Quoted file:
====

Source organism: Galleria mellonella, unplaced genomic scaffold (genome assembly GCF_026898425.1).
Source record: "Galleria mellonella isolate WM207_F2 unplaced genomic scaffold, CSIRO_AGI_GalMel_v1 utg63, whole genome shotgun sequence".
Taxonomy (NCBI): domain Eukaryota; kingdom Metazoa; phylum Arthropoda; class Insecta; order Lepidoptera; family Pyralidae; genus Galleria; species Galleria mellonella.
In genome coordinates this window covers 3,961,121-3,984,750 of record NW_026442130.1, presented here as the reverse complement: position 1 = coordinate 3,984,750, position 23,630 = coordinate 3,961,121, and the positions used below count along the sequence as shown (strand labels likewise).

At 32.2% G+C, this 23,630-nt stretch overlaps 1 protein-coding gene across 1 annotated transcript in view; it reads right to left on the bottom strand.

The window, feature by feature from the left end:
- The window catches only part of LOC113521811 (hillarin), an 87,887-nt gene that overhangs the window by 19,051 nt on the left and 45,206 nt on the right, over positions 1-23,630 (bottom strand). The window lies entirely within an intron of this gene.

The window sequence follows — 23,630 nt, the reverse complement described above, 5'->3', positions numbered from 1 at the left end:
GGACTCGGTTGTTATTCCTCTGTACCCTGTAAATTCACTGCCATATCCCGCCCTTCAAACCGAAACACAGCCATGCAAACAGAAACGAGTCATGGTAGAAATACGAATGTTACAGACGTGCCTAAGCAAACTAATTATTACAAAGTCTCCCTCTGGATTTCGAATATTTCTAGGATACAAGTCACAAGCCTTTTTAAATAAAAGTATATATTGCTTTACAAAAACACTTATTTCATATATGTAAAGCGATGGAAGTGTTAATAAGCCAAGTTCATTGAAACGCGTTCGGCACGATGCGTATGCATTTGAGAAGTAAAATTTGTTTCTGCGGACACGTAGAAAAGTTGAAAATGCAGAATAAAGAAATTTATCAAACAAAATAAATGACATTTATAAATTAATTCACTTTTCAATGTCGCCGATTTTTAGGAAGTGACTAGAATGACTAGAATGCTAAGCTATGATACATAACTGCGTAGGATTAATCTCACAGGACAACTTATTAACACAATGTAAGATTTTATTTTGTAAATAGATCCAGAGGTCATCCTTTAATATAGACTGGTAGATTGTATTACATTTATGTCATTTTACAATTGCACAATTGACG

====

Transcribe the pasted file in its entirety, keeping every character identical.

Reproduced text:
Source organism: Galleria mellonella, unplaced genomic scaffold (genome assembly GCF_026898425.1).
Source record: "Galleria mellonella isolate WM207_F2 unplaced genomic scaffold, CSIRO_AGI_GalMel_v1 utg63, whole genome shotgun sequence".
Taxonomy (NCBI): domain Eukaryota; kingdom Metazoa; phylum Arthropoda; class Insecta; order Lepidoptera; family Pyralidae; genus Galleria; species Galleria mellonella.
In genome coordinates this window covers 3,961,121-3,984,750 of record NW_026442130.1, presented here as the reverse complement: position 1 = coordinate 3,984,750, position 23,630 = coordinate 3,961,121, and the positions used below count along the sequence as shown (strand labels likewise).

At 32.2% G+C, this 23,630-nt stretch overlaps 1 protein-coding gene across 1 annotated transcript in view; it reads right to left on the bottom strand.

The window, feature by feature from the left end:
- The window catches only part of LOC113521811 (hillarin), an 87,887-nt gene that overhangs the window by 19,051 nt on the left and 45,206 nt on the right, over positions 1-23,630 (bottom strand). The window lies entirely within an intron of this gene.

The window sequence follows — 23,630 nt, the reverse complement described above, 5'->3', positions numbered from 1 at the left end:
GGACTCGGTTGTTATTCCTCTGTACCCTGTAAATTCACTGCCATATCCCGCCCTTCAAACCGAAACACAGCCATGCAAACAGAAACGAGTCATGGTAGAAATACGAATGTTACAGACGTGCCTAAGCAAACTAATTATTACAAAGTCTCCCTCTGGATTTCGAATATTTCTAGGATACAAGTCACAAGCCTTTTTAAATAAAAGTATATATTGCTTTACAAAAACACTTATTTCATATATGTAAAGCGATGGAAGTGTTAATAAGCCAAGTTCATTGAAACGCGTTCGGCACGATGCGTATGCATTTGAGAAGTAAAATTTGTTTCTGCGGACACGTAGAAAAGTTGAAAATGCAGAATAAAGAAATTTATCAAACAAAATAAATGACATTTATAAATTAATTCACTTTTCAATGTCGCCGATTTTTAGGAAGTGACTAGAATGACTAGAATGCTAAGCTATGATACATAACTGCGTAGGATTAATCTCACAGGACAACTTATTAACACAATGTAAGATTTTATTTTGTAAATAGATCCAGAGGTCATCCTTTAATATAGACTGGTAGATTGTATTACATTTATGTCATTTTACAATTGCACAATTGACG